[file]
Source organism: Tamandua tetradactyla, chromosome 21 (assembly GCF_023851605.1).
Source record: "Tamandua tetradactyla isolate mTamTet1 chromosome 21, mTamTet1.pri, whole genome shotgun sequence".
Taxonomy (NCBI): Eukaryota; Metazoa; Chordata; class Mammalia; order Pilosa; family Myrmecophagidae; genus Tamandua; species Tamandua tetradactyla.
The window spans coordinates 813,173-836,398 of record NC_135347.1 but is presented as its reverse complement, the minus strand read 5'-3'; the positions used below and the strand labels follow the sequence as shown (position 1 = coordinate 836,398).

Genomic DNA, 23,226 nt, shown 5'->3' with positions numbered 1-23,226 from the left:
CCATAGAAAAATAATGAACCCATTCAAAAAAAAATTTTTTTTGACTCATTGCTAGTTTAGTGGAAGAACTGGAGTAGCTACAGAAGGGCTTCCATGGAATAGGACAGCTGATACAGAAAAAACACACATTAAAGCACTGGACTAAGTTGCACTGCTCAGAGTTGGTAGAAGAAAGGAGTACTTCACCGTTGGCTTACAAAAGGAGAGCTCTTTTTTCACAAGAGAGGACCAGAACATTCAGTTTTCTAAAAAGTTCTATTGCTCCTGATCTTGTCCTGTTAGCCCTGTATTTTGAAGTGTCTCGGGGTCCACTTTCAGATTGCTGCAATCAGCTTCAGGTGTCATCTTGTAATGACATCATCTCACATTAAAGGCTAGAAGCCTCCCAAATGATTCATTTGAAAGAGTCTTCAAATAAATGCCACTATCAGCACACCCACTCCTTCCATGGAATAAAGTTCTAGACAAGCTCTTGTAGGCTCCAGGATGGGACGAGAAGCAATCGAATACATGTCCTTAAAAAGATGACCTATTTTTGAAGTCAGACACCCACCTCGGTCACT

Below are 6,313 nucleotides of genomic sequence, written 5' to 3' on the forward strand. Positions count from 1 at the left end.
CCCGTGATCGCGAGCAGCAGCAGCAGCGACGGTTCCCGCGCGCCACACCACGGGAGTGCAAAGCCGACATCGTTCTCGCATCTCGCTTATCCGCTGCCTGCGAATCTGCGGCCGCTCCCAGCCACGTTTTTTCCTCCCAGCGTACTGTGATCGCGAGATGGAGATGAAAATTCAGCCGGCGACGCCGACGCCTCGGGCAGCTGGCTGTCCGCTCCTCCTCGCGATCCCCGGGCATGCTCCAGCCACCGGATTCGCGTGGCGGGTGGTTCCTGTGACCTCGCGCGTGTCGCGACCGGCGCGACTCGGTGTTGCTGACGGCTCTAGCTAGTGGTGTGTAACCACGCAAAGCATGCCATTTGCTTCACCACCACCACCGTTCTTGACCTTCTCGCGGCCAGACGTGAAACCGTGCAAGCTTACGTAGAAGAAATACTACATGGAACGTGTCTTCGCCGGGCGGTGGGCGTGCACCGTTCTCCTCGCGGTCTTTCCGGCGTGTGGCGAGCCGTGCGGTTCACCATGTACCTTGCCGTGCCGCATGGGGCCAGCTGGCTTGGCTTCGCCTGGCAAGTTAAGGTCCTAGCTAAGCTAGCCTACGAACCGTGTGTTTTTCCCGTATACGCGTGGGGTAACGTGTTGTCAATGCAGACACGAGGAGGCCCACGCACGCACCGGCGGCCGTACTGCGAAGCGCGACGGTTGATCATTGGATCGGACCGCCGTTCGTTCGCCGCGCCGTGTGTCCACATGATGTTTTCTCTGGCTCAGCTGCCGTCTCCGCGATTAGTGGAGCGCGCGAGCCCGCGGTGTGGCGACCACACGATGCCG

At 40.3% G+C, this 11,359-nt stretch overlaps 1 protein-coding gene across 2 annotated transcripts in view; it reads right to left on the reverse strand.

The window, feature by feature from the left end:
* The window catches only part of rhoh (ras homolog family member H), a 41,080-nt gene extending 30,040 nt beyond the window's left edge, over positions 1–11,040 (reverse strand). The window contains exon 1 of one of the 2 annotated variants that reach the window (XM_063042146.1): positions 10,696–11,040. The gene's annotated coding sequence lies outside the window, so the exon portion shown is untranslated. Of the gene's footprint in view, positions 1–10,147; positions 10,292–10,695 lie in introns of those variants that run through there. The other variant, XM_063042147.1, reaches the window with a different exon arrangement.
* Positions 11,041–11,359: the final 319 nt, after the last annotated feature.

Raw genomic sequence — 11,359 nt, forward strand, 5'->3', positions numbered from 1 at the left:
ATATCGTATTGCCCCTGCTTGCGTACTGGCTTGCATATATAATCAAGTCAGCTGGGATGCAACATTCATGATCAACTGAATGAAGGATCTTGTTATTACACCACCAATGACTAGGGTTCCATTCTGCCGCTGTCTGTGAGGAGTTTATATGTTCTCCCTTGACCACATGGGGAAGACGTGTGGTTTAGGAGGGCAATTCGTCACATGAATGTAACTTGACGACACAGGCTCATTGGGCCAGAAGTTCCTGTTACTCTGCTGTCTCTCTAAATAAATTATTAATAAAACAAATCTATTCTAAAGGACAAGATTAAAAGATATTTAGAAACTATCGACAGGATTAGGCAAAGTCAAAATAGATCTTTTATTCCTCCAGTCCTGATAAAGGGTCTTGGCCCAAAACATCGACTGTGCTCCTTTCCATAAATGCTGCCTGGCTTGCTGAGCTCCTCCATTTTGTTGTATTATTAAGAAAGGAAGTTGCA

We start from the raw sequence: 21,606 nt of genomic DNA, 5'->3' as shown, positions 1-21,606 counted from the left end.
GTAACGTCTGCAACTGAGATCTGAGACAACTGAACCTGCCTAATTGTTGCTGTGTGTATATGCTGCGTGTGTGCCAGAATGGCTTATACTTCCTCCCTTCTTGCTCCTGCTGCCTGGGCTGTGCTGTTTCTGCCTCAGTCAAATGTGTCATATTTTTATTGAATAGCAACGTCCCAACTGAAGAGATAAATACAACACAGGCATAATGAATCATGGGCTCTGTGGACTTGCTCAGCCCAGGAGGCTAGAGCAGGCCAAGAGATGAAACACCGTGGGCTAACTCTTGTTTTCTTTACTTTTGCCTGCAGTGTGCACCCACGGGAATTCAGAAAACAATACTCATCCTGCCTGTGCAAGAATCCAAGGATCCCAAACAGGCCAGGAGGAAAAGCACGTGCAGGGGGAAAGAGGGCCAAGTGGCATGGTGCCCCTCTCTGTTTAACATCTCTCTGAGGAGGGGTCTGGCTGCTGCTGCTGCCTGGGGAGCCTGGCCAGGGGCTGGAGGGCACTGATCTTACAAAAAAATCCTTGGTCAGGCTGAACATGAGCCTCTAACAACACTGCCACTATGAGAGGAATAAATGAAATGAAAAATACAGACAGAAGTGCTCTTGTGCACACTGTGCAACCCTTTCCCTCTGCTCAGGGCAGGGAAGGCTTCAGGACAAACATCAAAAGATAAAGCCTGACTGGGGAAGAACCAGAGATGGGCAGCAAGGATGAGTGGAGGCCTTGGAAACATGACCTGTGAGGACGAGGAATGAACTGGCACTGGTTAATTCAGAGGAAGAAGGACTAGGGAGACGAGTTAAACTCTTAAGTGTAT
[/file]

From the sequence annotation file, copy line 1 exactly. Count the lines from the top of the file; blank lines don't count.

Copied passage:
Source organism: Tamandua tetradactyla, chromosome 21 (assembly GCF_023851605.1).